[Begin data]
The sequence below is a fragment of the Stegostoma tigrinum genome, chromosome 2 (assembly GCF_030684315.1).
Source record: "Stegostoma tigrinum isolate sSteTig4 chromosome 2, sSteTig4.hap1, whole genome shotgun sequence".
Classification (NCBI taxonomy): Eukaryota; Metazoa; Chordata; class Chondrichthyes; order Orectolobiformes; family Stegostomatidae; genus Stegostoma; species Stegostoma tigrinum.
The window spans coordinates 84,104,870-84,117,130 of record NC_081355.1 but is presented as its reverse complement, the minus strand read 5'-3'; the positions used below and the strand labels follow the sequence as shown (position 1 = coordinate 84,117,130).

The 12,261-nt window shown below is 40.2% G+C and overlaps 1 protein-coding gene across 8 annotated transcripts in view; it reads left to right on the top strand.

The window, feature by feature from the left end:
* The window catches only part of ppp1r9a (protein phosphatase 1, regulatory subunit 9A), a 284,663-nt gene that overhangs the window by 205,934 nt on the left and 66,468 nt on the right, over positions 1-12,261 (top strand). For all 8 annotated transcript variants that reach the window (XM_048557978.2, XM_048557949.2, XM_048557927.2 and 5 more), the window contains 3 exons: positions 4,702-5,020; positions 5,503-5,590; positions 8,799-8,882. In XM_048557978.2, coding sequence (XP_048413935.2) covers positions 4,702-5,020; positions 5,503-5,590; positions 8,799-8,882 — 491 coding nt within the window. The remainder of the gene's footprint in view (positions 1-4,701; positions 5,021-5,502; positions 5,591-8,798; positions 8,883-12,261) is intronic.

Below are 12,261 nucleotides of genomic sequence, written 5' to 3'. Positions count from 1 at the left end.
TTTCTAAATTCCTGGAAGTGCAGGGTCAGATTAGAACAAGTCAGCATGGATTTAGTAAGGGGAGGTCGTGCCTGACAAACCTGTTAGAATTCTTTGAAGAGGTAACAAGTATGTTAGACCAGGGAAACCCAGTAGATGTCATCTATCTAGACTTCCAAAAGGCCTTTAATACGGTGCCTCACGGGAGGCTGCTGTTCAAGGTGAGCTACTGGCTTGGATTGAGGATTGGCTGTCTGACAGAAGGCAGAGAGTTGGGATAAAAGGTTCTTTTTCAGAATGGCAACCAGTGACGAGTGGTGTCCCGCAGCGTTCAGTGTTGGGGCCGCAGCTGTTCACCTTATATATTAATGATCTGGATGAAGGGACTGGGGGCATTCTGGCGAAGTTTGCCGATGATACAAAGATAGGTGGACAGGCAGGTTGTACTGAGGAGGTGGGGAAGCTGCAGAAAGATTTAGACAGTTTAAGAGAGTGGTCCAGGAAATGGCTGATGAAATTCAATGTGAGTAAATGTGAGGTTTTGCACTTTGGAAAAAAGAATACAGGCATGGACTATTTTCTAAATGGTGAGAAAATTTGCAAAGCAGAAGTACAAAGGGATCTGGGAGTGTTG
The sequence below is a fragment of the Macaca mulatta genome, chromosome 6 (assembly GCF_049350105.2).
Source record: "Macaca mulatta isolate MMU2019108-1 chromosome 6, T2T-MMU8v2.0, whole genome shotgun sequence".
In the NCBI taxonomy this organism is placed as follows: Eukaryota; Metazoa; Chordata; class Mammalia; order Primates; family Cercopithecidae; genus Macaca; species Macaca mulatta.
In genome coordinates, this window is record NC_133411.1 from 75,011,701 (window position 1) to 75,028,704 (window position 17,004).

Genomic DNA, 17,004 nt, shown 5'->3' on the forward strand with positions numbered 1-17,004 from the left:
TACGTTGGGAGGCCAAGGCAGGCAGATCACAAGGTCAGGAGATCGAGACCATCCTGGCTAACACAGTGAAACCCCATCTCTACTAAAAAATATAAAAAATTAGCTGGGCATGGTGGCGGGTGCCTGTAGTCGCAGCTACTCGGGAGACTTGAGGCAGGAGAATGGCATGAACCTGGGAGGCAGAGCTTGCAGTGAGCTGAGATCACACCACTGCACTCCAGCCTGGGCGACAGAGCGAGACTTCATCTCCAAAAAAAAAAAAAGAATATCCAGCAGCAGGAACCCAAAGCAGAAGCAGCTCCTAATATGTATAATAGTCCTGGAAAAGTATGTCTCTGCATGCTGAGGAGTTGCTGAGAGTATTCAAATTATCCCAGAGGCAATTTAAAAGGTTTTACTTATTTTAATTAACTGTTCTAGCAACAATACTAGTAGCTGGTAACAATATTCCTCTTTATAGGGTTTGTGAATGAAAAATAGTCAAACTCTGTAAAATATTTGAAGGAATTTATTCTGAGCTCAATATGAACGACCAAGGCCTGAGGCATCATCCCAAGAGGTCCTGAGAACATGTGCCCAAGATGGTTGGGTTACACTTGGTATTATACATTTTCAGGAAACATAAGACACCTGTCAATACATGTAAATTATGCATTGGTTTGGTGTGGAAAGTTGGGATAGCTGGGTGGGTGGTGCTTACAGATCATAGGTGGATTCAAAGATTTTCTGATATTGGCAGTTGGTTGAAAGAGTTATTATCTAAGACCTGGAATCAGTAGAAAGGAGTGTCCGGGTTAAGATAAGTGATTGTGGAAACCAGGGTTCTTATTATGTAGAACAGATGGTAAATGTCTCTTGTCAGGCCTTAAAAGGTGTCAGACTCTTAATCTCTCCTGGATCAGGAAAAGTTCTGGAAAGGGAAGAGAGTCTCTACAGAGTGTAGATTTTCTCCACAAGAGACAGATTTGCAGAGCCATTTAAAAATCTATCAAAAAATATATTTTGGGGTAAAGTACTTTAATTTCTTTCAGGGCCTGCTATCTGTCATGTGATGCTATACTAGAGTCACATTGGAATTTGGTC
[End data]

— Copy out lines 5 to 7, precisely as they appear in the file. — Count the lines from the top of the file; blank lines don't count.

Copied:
The 12,261-nt window shown below is 40.2% G+C and overlaps 1 protein-coding gene across 8 annotated transcripts in view; it reads left to right on the top strand.

The window, feature by feature from the left end:
* The window catches only part of ppp1r9a (protein phosphatase 1, regulatory subunit 9A), a 284,663-nt gene that overhangs the window by 205,934 nt on the left and 66,468 nt on the right, over positions 1-12,261 (top strand). For all 8 annotated transcript variants that reach the window (XM_048557978.2, XM_048557949.2, XM_048557927.2 and 5 more), the window contains 3 exons: positions 4,702-5,020; positions 5,503-5,590; positions 8,799-8,882. In XM_048557978.2, coding sequence (XP_048413935.2) covers positions 4,702-5,020; positions 5,503-5,590; positions 8,799-8,882 — 491 coding nt within the window. The remainder of the gene's footprint in view (positions 1-4,701; positions 5,021-5,502; positions 5,591-8,798; positions 8,883-12,261) is intronic.